On May 14, 2007, in a small ceremony, the sheikh announced that he was committing $20 million to the Clinton Foundation. He started things off with a check for $2 million.
In 2012 Ethiopia was among the top sub-Saharan African recipients of US aid, with $707 million in planned aid. As secretary of state, Hillary was required to evaluate whether countries receiving American aid were transparent in how the money was spent. "The Department of State, Foreign Operations, and Related Programs Appropriation Act prohibits U.S. assistance to the central government of any country that does not meet minimum standards of fiscal transparency." Unless, that is, Hillary decided to grant the country a waiver.
State Department officials determined that Ethiopia failed to meet the transparency requirement.
Despite the lack of compliance and the apparent lack of interest in moving toward transparency, Hillary granted the government of Ethiopia a waiver, which allowed it to avoid transparency requirements.
Someone who has directly benefited from US assistance to Ethiopia is Sheikh Amoudi. [Clinton Cash, 2015, p. 128; pp. 132-133]
State Department Issued Hundreds Of Millions In Aid To Ethiopia Before Clinton's State Department Term. Contradicting Schweizer's suggestion of impropriety, the State Department's Agency for International Development (USAID) has provided economic assistance for decades, including throughout the Bush administration (Schweizer himself worked for the Bush White House from 2008-2009). USAID writes: "From 1951 through September 30, 2013, the U.S. Government provided through the Agency for International Development and predecessor agencies, approximately $11.7 billion in economic assistance to Ethiopia. (in constant dollars)." [Media Matters, 4/25/15; State.gov, accessed 4/28/15]
Waiver Policy Continued After Secretary Clinton Left Office. Further undermining Schweizer's corruption suggestion, the State Department issued a waiver to Ethiopia on July 10, 2013, after Clinton had left the department. [FederalRegister.gov, 12/18/13]
Schweizer Attacked Clintons For Accepting Donation From Businessman -- But Not Former Boss George W. Bush
Schweizer Criticized Clinton For "Tak[ing] Money From" Gilbert Chagoury. Schweizer spent several pages attacking the Clintons for accepting donations from "businessman Gilbert Chagoury, who has also been implicated in corruption and bribery in Nigeria. Schweizer wrote that "Chagoury's apparent complicity in the looting of Nigeria by a brutal dictator might be enough to deter most people from doing business with him. But not the Clintons. If anything, their relationship has blossomed." Schweizer concluded: "Why the Clintons continue to associate with, take money from, and have transactions with Gilbert Chagoury remains a mystery." [Clinton Cash, 2015, pp. 139-142]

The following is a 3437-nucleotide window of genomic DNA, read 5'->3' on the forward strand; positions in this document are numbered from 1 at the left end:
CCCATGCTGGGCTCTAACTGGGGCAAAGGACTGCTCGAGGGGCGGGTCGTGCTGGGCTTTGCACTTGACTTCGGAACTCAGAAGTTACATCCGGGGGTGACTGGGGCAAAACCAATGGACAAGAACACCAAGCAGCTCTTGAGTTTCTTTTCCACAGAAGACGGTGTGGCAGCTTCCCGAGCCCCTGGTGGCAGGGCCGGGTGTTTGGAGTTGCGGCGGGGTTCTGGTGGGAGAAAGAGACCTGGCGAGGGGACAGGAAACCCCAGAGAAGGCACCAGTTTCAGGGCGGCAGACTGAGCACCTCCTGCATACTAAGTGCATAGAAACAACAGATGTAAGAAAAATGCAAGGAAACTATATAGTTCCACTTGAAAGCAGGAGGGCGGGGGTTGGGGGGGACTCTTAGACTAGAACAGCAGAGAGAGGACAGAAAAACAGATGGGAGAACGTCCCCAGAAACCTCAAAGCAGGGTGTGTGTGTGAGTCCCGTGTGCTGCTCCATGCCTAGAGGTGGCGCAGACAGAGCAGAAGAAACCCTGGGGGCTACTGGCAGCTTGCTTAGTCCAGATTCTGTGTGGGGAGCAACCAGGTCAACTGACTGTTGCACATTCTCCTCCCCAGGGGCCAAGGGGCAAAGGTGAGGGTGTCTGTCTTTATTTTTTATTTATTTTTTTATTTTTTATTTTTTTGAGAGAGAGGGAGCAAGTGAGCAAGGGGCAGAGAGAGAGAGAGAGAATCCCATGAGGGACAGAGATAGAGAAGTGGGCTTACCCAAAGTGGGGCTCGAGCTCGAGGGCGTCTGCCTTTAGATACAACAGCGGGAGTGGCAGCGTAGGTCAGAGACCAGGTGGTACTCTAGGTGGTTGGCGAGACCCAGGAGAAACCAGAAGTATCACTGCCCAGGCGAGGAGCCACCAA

Chagoury Is A Financial Backer Of George W. Bush, Schweizer's Former Boss. Schweizer worked for George W. Bush from 2008-2009. Chagoury and his brother, Ronald Chagoury, are a sponsor of the George W. Bush Presidential Center's The Art of Leadership exhibit -- an association Schweizer did not criticize Bush for in the book. [BushCenter.org, accessed 4/28/15]
Former Bush Administration Official And Chagoury Spokesman: Chagoury "Has Also Donated To The George W. Bush Presidential Library." Mark Corallo, a Chagoury spokesman and Republican consultant who worked in the Bush administration, said "Chagoury has had no contact with Hillary Clinton for years--predating her time as a U.S. senator" and "while he has had a well-publicized friendship with former President Clinton and has donated to the Clinton Foundation, I would point out that he has also donated to the George W. Bush presidential library." [Free Beacon, 3/25/15; FoxNews.com, 3/28/15]
Schweizer Criticized Bill Clinton For Meeting With Kazakhstan President -- But Didn't Attack Bush And Cheney For Friendship With Him
Schweizer: "Curious" That "Clinton Had Agreed To Public And Private Meetings With The Nation's Dictator, Nursultan Nazarbayev." Schweizer attacked President Clinton for having "agreed to public and private meetings with" Kazakhstan President Nursultan Nazarbayev, connecting it with Clinton Foundation donations.
All the more curious was the fact that Clinton had agreed to public and private meetings with the nation's dictator, Nursultan Nazarbayev, who had ruled Kazakhstan as president since 1990. Having risen through the ranks of the Communist Party during the Soviet days, Nazarbayev dropped the working-class rhetoric after the collapse of the Soviet Union and reverted to a classic despot. Indeed, "president" was a selected title. Kazakhstan doesn't have elections as we think of them in the West. Nazarbayev regularly wins reelection with more than 90 percent of the vote. (In the last election, the candidates running against Nazarbayev claimed they voted for him.)
So why would former president Bill Clinton bestow an air of international respectability on a backwater billionaire dictator with a treacherous human rights record? And why would he do so on the eve of a national election in that country, when Clinton's mere presence could be read as an endorsement of the dictator's "candidacy"?
It helps to look to Clinton's traveling companion, Canadian mining tycoon Frank Giustra. [Clinton Cash, 2015, pp. 22-23]
Washington Post: "The Kazakh Leader Has Received Especially Warm Treatment" From Bush Administration. From the Washington Post in 2006: